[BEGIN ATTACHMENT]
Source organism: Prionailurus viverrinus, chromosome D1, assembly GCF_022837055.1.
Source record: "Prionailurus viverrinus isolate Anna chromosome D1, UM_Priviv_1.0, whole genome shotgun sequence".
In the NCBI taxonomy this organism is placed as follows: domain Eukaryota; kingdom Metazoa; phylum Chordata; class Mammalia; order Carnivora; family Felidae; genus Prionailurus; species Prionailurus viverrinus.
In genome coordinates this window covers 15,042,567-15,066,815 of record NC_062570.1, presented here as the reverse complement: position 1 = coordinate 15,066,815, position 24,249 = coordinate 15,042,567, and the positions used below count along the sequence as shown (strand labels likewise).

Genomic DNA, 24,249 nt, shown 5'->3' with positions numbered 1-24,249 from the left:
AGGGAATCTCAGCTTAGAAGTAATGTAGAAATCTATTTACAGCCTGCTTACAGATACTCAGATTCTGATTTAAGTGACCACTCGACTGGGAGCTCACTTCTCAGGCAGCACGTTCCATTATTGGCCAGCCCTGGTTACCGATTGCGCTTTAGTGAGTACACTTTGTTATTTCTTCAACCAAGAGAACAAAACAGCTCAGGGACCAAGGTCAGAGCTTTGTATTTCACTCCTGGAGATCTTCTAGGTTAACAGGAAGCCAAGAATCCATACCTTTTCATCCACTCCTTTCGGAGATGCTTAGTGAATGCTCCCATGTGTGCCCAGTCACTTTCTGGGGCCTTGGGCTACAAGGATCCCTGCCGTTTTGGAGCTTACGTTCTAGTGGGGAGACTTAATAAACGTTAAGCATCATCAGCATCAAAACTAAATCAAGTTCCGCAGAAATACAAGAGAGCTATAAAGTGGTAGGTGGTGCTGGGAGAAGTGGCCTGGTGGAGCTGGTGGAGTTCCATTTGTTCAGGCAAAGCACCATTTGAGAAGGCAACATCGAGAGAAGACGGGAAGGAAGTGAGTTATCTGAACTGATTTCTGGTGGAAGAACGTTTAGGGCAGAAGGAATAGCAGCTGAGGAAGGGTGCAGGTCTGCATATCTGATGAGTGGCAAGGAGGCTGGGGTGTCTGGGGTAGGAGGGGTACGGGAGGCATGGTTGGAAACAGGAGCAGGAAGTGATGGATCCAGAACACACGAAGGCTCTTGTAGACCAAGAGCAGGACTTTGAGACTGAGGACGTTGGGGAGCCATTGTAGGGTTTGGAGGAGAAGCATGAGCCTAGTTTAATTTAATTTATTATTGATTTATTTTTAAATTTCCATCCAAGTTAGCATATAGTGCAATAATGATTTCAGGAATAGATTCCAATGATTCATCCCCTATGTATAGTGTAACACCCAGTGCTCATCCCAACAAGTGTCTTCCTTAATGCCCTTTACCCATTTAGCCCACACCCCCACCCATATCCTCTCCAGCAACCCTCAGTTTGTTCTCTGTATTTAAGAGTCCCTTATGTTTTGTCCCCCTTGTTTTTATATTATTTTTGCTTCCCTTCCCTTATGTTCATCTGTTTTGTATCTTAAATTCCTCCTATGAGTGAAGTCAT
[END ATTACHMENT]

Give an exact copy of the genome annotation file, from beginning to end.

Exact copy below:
Source organism: Prionailurus viverrinus, chromosome D1, assembly GCF_022837055.1.
Source record: "Prionailurus viverrinus isolate Anna chromosome D1, UM_Priviv_1.0, whole genome shotgun sequence".
In the NCBI taxonomy this organism is placed as follows: domain Eukaryota; kingdom Metazoa; phylum Chordata; class Mammalia; order Carnivora; family Felidae; genus Prionailurus; species Prionailurus viverrinus.
In genome coordinates this window covers 15,042,567-15,066,815 of record NC_062570.1, presented here as the reverse complement: position 1 = coordinate 15,066,815, position 24,249 = coordinate 15,042,567, and the positions used below count along the sequence as shown (strand labels likewise).

Genomic DNA, 24,249 nt, shown 5'->3' with positions numbered 1-24,249 from the left:
AGGGAATCTCAGCTTAGAAGTAATGTAGAAATCTATTTACAGCCTGCTTACAGATACTCAGATTCTGATTTAAGTGACCACTCGACTGGGAGCTCACTTCTCAGGCAGCACGTTCCATTATTGGCCAGCCCTGGTTACCGATTGCGCTTTAGTGAGTACACTTTGTTATTTCTTCAACCAAGAGAACAAAACAGCTCAGGGACCAAGGTCAGAGCTTTGTATTTCACTCCTGGAGATCTTCTAGGTTAACAGGAAGCCAAGAATCCATACCTTTTCATCCACTCCTTTCGGAGATGCTTAGTGAATGCTCCCATGTGTGCCCAGTCACTTTCTGGGGCCTTGGGCTACAAGGATCCCTGCCGTTTTGGAGCTTACGTTCTAGTGGGGAGACTTAATAAACGTTAAGCATCATCAGCATCAAAACTAAATCAAGTTCCGCAGAAATACAAGAGAGCTATAAAGTGGTAGGTGGTGCTGGGAGAAGTGGCCTGGTGGAGCTGGTGGAGTTCCATTTGTTCAGGCAAAGCACCATTTGAGAAGGCAACATCGAGAGAAGACGGGAAGGAAGTGAGTTATCTGAACTGATTTCTGGTGGAAGAACGTTTAGGGCAGAAGGAATAGCAGCTGAGGAAGGGTGCAGGTCTGCATATCTGATGAGTGGCAAGGAGGCTGGGGTGTCTGGGGTAGGAGGGGTACGGGAGGCATGGTTGGAAACAGGAGCAGGAAGTGATGGATCCAGAACACACGAAGGCTCTTGTAGACCAAGAGCAGGACTTTGAGACTGAGGACGTTGGGGAGCCATTGTAGGGTTTGGAGGAGAAGCATGAGCCTAGTTTAATTTAATTTATTATTGATTTATTTTTAAATTTCCATCCAAGTTAGCATATAGTGCAATAATGATTTCAGGAATAGATTCCAATGATTCATCCCCTATGTATAGTGTAACACCCAGTGCTCATCCCAACAAGTGTCTTCCTTAATGCCCTTTACCCATTTAGCCCACACCCCCACCCATATCCTCTCCAGCAACCCTCAGTTTGTTCTCTGTATTTAAGAGTCCCTTATGTTTTGTCCCCCTTGTTTTTATATTATTTTTGCTTCCCTTCCCTTATGTTCATCTGTTTTGTATCTTAAATTCCTCCTATGAGTGAAGTCAT